Stephen Gordon offers his wish list here and Erica Alini looks at the wider economic trends here. Stephen previously considered how the latest GDP numbers should impact the budget here. And John Geddes looks at defence spending here.
By Aaron Wherry - Monday, March 11, 2013 at 4:02 PM - 0 Comments
The latest annual report on advertising by the federal government has been posted here. In the fiscal year of 2011-2012, the Harper government spent $78.5 million on advertising, which is actually the lowest total since the Conservatives formed government. (See this post for more background.)
Last week, Glen McGregor reviewed a recent poll on attitudes toward the government’s advertising.
More than half of those surveyed this week reacted negatively to the ads, calling them either political advertising, a waste of taxpayers’ money, or “junk.” The interactive voice-response poll by Forum Research found that only about one respondent in ten thought the widely-broadcast ads were just part of normal government communications…
Respondents to the poll most often characterized the campaign as political advertising for the Conservative Party (30%), while 24 per cent called them “a waste of taxpayers’ money” and 12 per cent denounced them as “more commercial junk.”
But, be that as it may, there was also this bit dug up by the Canadian Press last month in a review of the government’s own polling on its advertising.
The internal Privy Council Office analysis of the April 2012 post-advertising survey may provide a clue to the Harper government’s continued use of EAP ads. The analysis, obtained by The Canadian Press under the Access to Information Act, notes that among those who had not seen the ads, 42 per cent approved of the overall performance of the government. But the number rises to 47 per cent among those who had seen the TV spots, a five-percentage-point boost in popularity attributed to the advertising campaign.
By Aaron Wherry - Friday, March 8, 2013 at 9:00 AM - 0 Comments
The Conservative MPs on the public accounts committee apparently voted down a Liberal motion that would have ordered the finance department to turn over long-term fiscal sustainability analyses produced over the last two and a half years.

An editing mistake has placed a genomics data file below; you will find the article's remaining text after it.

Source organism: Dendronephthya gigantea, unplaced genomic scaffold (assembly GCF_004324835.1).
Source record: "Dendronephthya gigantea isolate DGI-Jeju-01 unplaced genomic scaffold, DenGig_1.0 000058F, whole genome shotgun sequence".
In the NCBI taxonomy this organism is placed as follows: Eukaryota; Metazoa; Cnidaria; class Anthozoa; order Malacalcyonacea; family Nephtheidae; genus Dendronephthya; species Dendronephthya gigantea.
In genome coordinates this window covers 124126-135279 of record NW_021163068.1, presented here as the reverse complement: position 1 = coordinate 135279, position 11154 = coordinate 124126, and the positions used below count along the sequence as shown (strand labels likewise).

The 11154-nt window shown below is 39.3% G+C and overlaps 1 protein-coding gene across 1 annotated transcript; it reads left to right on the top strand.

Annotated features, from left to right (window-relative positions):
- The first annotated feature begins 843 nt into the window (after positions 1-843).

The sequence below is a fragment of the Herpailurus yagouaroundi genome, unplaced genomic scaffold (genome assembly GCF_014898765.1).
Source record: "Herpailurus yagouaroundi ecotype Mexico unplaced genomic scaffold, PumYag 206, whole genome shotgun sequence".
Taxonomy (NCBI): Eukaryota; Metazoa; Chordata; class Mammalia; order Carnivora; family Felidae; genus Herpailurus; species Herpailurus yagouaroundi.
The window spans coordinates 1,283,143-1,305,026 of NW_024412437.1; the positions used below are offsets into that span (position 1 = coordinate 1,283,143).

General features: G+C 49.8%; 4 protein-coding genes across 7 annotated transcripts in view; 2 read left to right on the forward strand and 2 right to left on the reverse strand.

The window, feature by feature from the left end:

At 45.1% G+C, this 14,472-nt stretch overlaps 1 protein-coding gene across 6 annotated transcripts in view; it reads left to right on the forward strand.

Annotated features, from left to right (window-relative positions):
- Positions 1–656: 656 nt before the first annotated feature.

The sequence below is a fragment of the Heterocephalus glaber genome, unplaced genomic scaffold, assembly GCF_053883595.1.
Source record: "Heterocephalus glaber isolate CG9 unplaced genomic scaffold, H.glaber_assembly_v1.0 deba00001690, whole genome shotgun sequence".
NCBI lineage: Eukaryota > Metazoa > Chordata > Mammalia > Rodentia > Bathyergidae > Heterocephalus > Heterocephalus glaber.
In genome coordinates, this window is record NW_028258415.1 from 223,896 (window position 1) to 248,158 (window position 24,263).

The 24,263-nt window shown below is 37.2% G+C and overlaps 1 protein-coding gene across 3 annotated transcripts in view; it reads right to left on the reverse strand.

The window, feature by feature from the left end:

The auditor general reported last fall that such analyses existed.
Regularly since 2010 and on occasion before that, Finance Canada has been providing the Minister of Finance with the results of fiscal sustainability analyses that project budgetary balance and public debt in the long term. However, the Department does not prepare these analyses—which indicate how budget measures will impact the fiscal position of the federal, provincial, and territorial governments—in time to inform budget decisions and before budgets are tabled in Parliament. For a given budget, the Minister is not informed of the overall long-term fiscal impact until months after the budget measures have been approved…
While long-term fiscal sustainability analyses have been regularly prepared since 2010, they have not been made public. This lack of reporting means that parliamentarians and Canadians do not have all the relevant information to understand the long-term impact of budgets on the federal, provincial, and territorial governments in order to support public debate and to hold the government to account. Many of the countries that are members of the Organisation for Economic Co-operation and Development (OECD) already publish reports on their long-term fiscal positions.
In October, the Harper government produced a report on the fiscal implications of an aging population. And that’s apparently enough for Conservative MP Daryl Kramp.
Tory MP Daryl Kramp said Thursday the October 2012 report encompassed a number of long-term fiscal analyses stretching back to 2007, and rendered the opposition motion moot. “It’s a published report, it’s all in there,” said Kramp. “That why if there’s working papers, or other things like that are part of a composition of developing a report, they’re probably not there, as they wouldn’t be. That’s the government prerogative to be able to decide what they should or shouldn’t have.”
But Liberal MP Gerry Byrne said it’s preposterous to suggest that a report on a single issue — demographics — would represent the kind of large-scale analysis recommended by the auditor general. “For instance, a report on changing demographics would obviously not deal with any analysis that would also exist dealing with the long-term sustainability of defence procurement spending, of the sustainability of infrastructure spending and other matters not necessarily dealing with demographic concerns,” Byrne said.